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Clerkenwell architect clashes with Islington Council while critics hail his “architectural triumph”

Town Hall planners order bulldozing of building that has won prizes but sticks out like a sore thumb, according to locals

21 September, 2018

AN award-winning architect has been ordered to bulldoze a new building in Clerkenwell which has sharply divided opinion, with critics hailing it as an “architectural triumph” but residents arguing that it must come down.

Amin Taha, who has worked under renowned architect Zaha Hadid, is now locked in a battle with Town Hall planners behind the demand to demolish his seven- storey office and house in Clerkenwell.

The building won Mr Taha two of the most prestigious prizes in the architecture world earlier this year, but Islington Council says the building at 15 Clerkenwell Close looks different from the designs given planning consent.

Mr Taha, who lives on the top floor of the building with his family, says his latest plans received approval from council officers, but were not uploaded onto the council’s planning website, giving the impression that they were not signed- off.

“If I have to demolish this building it will bankrupt me and cost millions,” said Mr Taha. The building houses eight apartments as well as his architectural firm which employs eight people.

The completed building features a stone facade made up of fossilised ammonite shells, coral and quartz extracted from a quarry in France.

“The building reminds us of the vanished 11th century limestone Norman abbey which was here. It’s an expression of the innate beauty of the material itself and the skills of the stonemasons and quarry masons to reveal those fossils and allow that to be the dressing,” said Mr Taha.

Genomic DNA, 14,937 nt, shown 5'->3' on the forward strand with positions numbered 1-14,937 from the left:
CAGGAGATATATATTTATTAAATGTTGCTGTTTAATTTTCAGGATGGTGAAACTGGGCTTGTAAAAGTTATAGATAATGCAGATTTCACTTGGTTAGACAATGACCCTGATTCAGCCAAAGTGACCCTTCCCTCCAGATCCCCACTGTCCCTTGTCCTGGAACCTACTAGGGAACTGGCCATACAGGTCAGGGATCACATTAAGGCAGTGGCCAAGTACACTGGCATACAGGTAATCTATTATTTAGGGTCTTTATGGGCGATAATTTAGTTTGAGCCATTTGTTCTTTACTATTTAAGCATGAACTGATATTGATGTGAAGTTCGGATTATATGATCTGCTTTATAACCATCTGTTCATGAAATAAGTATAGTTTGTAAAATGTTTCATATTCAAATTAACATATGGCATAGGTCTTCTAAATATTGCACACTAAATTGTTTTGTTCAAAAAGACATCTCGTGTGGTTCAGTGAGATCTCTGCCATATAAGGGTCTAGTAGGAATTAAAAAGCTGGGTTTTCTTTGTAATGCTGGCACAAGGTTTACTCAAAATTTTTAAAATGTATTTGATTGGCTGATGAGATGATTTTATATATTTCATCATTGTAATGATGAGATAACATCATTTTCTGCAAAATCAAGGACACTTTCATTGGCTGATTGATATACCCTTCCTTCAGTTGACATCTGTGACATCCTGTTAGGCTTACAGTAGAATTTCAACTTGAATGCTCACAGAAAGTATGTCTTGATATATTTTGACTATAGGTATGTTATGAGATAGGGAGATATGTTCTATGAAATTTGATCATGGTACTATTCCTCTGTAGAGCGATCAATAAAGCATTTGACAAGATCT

Building in Clerkenwell Close hailed as an ‘astonishing architectural triumph’

He added that his building, directly opposite Grade I-listed St James Church, reflects the radical history of the area, with the Marx Memorial Library a stone’s throw away.

The structure has divided opinion, with architectural journalists hailing it as “glorious”. Mr Taha received two prestigious RIBA prizes for his design, with the architectural body calling it an “astonishing architectural triumph”.

But it was also nominated for a Carbuncle Cup – a tongue-in-cheek award for the “worst building of the year”.

Some neighbours have called for the building to be demolished while others are backing Mr Taha and have called on the Town Hall to preserve it.

Ann Pembroke, from Clerkenwell Green Preservation Society, said she was “appalled” by the building.

“I am totally supportive of it being demolished,” she said. “It is not in any way following conservation area ethics and it stands out like a sore thumb. If you want to do something outrageous don’t choose a medieval close to put it in.”

Inside the architect firm’s offices

A spokesman for the Town Hall said: “After an investigation, the council has come to the view that the building at 15 Clerkenwell Close does not reflect the building that was granted planning permission and conservation area consent in 2013.

“In the council’s view, the existing building does not benefit from planning permission. The council issued an enforcement notice on February 26, 2018, to take effect on April 9, 2018.

“The owners of the site appealed that enforcement notice on April 6, 2018, and the case will now be handled by the Planning Inspectorate.”

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